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  • Jennifer Brecheisen

Star Trails over Arches NP-Behind the Scenes

Updated: Sep 12, 2019



Creating star trail images can be a lot of fun, but they also require a great deal of time and patience. There is a lot wrong with this image as it was my first attempt at star trails, but I wanted to give you guys some starting points to go by, and what it took to create this image. (For a more in depth guide, please see this star trails article by Charles of NightSkyPix.)

This image was created with 7 different images at about 4 minutes exposure time for each image. To get the full trail I would've needed to do at least 7 more exposures; however, I had serious time constraints on this night. I used an iso of 400. I timed it using a nifty intervelometer I picked up off of amazon for $14. I used my Sigma f4.5 12-24mm, and of course, a tripod. (The sturdier the better when it comes to tripods.) In addition to those pieces of equipment, I brought my Nikon D600 along.

The position of the moon is extremely important for what you are wanting to achieve. If you want some visible foreground, then you would want a moon in the sky, and you would want it to be opposite of what you're capturing. If you just want foreground shape, and stunning star trails, then it would be best for you to photograph on or around the new moon phase. The position of polaris is also important. If you are seeking to create the rings, then you will want polaris in the center of the image. If you are facing the opposite way, then you will get lines that curve away from one another in the image. Star trail images are exremely fun, so even if you don't accomplish your vision on the first try, you will take something away from it.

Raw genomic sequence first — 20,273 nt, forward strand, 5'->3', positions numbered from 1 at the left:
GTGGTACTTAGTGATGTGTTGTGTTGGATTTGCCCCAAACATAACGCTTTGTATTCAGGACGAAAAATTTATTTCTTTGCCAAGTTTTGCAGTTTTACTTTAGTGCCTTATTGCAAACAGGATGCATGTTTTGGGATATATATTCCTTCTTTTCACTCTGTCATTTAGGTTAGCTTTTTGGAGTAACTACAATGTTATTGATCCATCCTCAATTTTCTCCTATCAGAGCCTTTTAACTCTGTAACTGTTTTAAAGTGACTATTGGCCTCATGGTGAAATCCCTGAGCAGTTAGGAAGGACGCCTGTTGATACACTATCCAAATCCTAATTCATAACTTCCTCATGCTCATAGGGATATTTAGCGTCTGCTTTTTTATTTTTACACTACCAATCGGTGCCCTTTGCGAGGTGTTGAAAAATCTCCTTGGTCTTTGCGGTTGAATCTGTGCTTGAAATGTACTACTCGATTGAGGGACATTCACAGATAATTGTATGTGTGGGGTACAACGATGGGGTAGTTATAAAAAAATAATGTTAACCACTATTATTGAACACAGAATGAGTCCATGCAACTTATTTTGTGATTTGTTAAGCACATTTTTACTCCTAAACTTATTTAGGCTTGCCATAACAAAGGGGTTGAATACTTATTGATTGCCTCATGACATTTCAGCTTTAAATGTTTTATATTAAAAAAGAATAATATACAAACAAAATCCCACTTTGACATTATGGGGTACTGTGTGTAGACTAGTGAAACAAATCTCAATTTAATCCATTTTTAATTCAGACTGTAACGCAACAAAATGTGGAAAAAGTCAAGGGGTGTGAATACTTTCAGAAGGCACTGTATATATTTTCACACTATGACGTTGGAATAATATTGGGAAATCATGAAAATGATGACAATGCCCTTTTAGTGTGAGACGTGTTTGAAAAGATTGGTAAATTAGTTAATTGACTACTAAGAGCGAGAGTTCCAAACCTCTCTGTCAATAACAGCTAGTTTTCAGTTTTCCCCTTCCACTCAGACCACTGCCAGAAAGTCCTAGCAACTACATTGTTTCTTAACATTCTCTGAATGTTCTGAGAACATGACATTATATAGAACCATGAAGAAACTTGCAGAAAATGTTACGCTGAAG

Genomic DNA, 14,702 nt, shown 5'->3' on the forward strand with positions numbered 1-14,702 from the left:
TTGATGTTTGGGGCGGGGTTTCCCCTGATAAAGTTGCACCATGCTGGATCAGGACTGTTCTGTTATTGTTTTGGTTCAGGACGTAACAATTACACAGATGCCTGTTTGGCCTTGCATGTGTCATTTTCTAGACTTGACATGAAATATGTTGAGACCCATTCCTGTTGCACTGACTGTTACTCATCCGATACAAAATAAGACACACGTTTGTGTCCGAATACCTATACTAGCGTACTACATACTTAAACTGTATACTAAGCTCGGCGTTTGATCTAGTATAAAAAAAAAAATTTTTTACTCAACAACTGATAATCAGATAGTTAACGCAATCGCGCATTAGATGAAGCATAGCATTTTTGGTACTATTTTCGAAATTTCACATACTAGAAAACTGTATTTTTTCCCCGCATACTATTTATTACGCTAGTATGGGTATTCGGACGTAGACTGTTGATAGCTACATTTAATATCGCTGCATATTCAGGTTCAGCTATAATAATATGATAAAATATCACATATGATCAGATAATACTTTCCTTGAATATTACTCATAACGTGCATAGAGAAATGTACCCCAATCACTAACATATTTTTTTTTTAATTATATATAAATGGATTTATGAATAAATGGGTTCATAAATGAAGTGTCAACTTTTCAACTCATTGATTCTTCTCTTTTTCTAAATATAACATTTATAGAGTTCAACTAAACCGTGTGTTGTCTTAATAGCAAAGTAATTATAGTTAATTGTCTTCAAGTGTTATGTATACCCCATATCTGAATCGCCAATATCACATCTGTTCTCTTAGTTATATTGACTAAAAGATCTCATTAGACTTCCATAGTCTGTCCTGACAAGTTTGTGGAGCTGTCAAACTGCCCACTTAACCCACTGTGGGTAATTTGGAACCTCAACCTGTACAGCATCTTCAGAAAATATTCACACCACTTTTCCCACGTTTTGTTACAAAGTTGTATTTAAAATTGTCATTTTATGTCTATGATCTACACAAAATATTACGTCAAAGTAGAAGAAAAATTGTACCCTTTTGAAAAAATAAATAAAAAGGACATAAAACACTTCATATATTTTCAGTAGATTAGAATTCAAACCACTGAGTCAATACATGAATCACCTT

You'll want to be as far away from a large city as much as possible. 200 miles is recommended.

Post-Processing is pretty much a snap. I followed this guide by Tyler Sichelski here.

Here is a rundown of my night!

My husband and I arrived at Arches SUPER late after getting lost...er..multiple times. We are from SC, and we took our long vacation this year in Colorado, so we traveled from Pagosa Springs. We stopped by Canyonlands during the day, and we ALSO got lost there!! Needless to say, by the time we arrived at Arches we were exhausted. Did I mention we could barely see anything? What a trip.

Luckily we found one of the places we were wanting to visit, and we walked the short trail down. It took me a while to get my exposure time right to make sure there was the least amount of noise possible while still retaining details in the image. I would say this process alone took about 30 minutes. Since I couldn't see I used a really high iso with a lower exposure time originally to frame my composition.

Finally I had my settings locked in, and we sat under the stars and talked a bit, but we were both about to pass out. We also kept noticing something above us on the edge of the arch and birds going crazy every once in a while. My instincts told me it was a mountain lion-I'm not really quite sure why...but after further research of the park the next day, I found many instances of mountain lions in the park!!

Our whole time in Colorado and Utah was such an adventure. I cannot wait to travel more!

I hope this gave you guys a few little tips, and be sure to check out that step by step guide mentioned above! As always, please message me with any questions you may have.

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